Last year’s finalists from left: Nkosi, Amanda, Samke, Thuli and Tamsin. Picture: Mpumi Buthelezi
Maya Fisher-French touches base with last year’s Money Makeover finalists a year into financial freedom to see if they have embraced their financial freedom or gone back to their bad habits.
Next week, we launch our 2020 City Press-Absa Money Makeover competition and take six new contestants through a money boot camp. They have a hard act to follow as our five finalists last year exceeded all expectations. During the six-month Money Makeover competition, these contestants settled short-term debt, built up emergency funds, created financial plans and started on their savings goals.
A year later, we’re checking in to see if they have been able to incorporate the lessons learnt into good money habits.
Nkosi: Building up a fund for her investment properties
Nkosi, who works in environmental affairs, had taken on a lot of debt partly due to her lifestyle, but also because she was building up her property portfolio, but her five properties were pushing her to the edge financially.
After six months, Nkosi had cut down on her spending so that she had R8 000 a month to settle her debt and boost her savings. She also started an investment fund for her property portfolio rather than relying on loans to put down a deposit.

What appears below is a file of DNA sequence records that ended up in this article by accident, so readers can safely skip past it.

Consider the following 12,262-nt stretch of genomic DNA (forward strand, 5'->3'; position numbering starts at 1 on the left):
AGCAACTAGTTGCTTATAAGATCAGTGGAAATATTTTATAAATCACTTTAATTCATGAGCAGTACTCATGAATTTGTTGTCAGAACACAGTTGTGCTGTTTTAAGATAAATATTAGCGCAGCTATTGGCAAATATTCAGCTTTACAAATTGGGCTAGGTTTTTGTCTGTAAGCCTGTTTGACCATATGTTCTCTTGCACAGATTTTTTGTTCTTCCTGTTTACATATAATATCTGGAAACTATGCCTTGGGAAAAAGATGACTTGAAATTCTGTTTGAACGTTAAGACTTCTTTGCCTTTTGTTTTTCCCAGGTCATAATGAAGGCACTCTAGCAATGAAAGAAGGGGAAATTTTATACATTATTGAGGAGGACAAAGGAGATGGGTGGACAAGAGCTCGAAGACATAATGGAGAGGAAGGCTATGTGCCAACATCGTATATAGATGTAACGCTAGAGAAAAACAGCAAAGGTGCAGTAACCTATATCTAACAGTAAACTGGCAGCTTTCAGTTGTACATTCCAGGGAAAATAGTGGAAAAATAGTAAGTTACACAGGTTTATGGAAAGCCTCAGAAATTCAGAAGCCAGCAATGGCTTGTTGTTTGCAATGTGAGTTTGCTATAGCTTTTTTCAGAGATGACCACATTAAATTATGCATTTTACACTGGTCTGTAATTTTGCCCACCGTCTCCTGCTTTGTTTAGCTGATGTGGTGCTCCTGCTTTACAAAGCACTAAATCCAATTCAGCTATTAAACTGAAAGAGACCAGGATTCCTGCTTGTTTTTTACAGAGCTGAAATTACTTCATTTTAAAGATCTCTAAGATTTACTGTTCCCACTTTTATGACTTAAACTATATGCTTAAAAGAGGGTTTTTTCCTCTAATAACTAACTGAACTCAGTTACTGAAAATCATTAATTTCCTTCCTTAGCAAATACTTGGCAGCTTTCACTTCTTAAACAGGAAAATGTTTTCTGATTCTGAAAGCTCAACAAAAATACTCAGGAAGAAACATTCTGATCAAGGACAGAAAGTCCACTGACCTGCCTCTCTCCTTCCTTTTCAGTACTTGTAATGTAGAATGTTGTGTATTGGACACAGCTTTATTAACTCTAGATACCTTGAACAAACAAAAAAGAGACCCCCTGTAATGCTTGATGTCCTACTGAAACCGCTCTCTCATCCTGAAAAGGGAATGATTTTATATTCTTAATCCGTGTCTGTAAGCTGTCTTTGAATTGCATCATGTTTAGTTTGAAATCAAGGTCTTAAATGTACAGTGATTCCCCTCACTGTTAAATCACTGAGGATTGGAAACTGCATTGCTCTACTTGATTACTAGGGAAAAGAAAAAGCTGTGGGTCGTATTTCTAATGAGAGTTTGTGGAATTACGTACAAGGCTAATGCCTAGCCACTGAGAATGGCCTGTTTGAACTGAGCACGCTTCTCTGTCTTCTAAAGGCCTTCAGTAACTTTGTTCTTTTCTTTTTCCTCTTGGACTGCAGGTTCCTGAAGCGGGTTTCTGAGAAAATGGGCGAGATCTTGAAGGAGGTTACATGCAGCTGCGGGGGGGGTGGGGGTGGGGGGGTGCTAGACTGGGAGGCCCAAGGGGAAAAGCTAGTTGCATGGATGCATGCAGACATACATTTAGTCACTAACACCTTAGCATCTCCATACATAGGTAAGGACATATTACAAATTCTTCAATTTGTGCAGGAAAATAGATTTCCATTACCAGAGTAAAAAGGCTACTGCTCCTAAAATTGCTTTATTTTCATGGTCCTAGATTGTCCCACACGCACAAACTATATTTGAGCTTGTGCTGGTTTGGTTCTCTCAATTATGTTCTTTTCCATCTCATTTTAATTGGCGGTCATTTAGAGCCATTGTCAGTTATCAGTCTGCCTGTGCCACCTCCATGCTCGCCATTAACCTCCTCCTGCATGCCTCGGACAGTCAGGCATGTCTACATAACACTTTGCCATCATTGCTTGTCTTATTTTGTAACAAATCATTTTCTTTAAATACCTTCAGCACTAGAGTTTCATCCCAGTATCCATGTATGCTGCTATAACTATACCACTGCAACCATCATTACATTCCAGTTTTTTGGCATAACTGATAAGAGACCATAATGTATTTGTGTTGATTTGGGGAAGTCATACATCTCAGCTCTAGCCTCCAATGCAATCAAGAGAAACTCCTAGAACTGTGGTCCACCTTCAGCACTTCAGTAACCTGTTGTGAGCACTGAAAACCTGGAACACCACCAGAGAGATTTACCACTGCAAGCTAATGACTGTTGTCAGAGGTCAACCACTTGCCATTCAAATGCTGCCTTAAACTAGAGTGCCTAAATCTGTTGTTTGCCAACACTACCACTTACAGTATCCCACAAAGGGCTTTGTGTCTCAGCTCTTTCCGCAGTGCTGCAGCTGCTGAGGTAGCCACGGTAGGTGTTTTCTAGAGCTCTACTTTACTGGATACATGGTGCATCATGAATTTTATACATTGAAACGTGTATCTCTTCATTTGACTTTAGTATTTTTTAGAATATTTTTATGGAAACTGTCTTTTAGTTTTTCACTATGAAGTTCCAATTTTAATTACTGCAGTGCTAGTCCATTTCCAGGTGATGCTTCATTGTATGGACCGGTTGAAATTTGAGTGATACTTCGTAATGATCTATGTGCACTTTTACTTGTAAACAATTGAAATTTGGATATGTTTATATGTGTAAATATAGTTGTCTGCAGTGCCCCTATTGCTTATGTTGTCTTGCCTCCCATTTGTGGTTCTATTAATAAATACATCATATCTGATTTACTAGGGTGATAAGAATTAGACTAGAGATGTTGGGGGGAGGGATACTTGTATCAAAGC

A year later, Nkosi is sticking to the promise she made to only spend on needs, not wants. This has allowed her to invest more into her dream of building passive income from her properties.
Her goal was to have R150 000 saved by the end of last year – she surpassed this by saving R200 000, and was able to settle her car debt.
This year, she is aiming to settle the bond on one of her apartments.
“I no longer do clothing accounts – only cash. Although I still have a credit card, it carries a surplus balance. I no longer have a cellphone contract – it’s only prepaid now,” says Nkosi.
However, she admits that she is still addicted to buying property and has her eye on a potential acquisition.
But, this time, she is financially stable and has a good deposit in hand.
Amanda: Controlling credit card debt
When Amanda entered the Money Makeover challenge, she was newly widowed and was struggling to make ends meet with one income.
Unfortunately, her husband passed away without having his financial life in order, so she had a lot of work to do.
After the six-month boot camp, Amanda was able to survive each month on her single income while raising her three children.
A year later, she has been able to maintain her discipline and her smaller car is the only debt she has.